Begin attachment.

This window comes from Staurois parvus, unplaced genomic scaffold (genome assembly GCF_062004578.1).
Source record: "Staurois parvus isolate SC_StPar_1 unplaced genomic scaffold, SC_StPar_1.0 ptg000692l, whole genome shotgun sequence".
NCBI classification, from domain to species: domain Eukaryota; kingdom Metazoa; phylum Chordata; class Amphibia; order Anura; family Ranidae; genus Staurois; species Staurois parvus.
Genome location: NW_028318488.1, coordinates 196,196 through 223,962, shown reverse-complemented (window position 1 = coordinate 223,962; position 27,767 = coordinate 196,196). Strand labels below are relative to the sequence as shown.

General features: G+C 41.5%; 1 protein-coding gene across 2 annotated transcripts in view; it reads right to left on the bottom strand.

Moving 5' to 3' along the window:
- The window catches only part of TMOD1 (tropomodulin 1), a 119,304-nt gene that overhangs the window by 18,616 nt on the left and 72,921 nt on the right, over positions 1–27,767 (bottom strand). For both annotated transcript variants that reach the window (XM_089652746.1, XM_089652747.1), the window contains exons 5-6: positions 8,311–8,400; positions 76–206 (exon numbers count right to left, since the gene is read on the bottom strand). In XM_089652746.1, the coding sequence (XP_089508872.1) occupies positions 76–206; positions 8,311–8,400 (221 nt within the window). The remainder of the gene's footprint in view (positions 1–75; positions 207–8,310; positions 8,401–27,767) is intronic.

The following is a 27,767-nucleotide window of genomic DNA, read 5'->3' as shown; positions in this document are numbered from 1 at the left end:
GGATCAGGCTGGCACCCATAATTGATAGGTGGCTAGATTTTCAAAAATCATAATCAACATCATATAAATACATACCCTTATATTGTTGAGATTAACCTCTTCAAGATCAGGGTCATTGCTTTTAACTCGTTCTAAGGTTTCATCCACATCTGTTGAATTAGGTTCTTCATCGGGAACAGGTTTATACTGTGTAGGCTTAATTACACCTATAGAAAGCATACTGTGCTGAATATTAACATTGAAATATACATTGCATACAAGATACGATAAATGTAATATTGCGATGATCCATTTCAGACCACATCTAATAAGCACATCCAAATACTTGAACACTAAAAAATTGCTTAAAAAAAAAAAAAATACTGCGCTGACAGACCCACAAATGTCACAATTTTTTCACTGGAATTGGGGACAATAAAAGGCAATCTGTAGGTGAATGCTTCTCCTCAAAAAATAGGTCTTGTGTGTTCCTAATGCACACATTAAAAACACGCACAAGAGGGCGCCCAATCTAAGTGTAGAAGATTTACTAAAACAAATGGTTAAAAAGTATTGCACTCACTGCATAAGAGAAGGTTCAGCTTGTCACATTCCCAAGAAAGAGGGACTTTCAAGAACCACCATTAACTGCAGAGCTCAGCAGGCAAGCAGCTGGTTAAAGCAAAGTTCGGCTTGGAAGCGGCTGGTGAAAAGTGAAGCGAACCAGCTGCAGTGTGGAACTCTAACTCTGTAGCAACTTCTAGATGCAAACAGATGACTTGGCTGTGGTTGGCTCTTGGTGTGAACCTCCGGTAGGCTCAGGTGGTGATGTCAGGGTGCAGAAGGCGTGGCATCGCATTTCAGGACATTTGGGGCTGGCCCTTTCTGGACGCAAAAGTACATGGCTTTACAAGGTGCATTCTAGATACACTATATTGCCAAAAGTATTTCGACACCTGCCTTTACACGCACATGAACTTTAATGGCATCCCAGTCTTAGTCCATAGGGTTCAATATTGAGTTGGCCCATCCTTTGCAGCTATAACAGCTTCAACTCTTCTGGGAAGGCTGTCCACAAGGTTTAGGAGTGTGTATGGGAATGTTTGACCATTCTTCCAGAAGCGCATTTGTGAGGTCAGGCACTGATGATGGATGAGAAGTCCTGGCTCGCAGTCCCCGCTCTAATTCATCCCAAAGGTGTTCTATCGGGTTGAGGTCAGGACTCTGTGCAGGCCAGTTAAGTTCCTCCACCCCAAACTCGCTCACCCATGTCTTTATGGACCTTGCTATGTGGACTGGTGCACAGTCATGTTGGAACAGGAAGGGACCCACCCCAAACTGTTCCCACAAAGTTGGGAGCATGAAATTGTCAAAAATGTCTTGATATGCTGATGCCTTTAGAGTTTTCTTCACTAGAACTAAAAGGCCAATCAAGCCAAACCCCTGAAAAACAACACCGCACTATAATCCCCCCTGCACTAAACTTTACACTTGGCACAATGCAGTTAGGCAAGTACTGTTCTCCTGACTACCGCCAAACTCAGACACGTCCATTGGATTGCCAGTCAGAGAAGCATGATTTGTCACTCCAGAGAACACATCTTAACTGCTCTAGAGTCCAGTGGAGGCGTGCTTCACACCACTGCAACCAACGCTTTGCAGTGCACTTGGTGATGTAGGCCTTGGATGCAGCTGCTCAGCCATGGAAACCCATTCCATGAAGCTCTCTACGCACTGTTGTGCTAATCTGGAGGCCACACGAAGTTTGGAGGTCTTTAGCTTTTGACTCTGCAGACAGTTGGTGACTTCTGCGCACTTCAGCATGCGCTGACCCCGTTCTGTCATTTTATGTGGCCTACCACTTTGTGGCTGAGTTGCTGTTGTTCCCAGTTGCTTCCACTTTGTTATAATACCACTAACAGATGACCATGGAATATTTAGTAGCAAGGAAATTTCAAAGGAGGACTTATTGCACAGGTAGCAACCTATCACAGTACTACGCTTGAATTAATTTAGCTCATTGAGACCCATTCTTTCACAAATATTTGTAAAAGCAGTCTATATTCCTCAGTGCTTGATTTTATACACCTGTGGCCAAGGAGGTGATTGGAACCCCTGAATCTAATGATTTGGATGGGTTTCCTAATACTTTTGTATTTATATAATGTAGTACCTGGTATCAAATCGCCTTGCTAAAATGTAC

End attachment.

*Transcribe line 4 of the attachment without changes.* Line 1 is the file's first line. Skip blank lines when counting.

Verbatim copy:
Genome location: NW_028318488.1, coordinates 196,196 through 223,962, shown reverse-complemented (window position 1 = coordinate 223,962; position 27,767 = coordinate 196,196). Strand labels below are relative to the sequence as shown.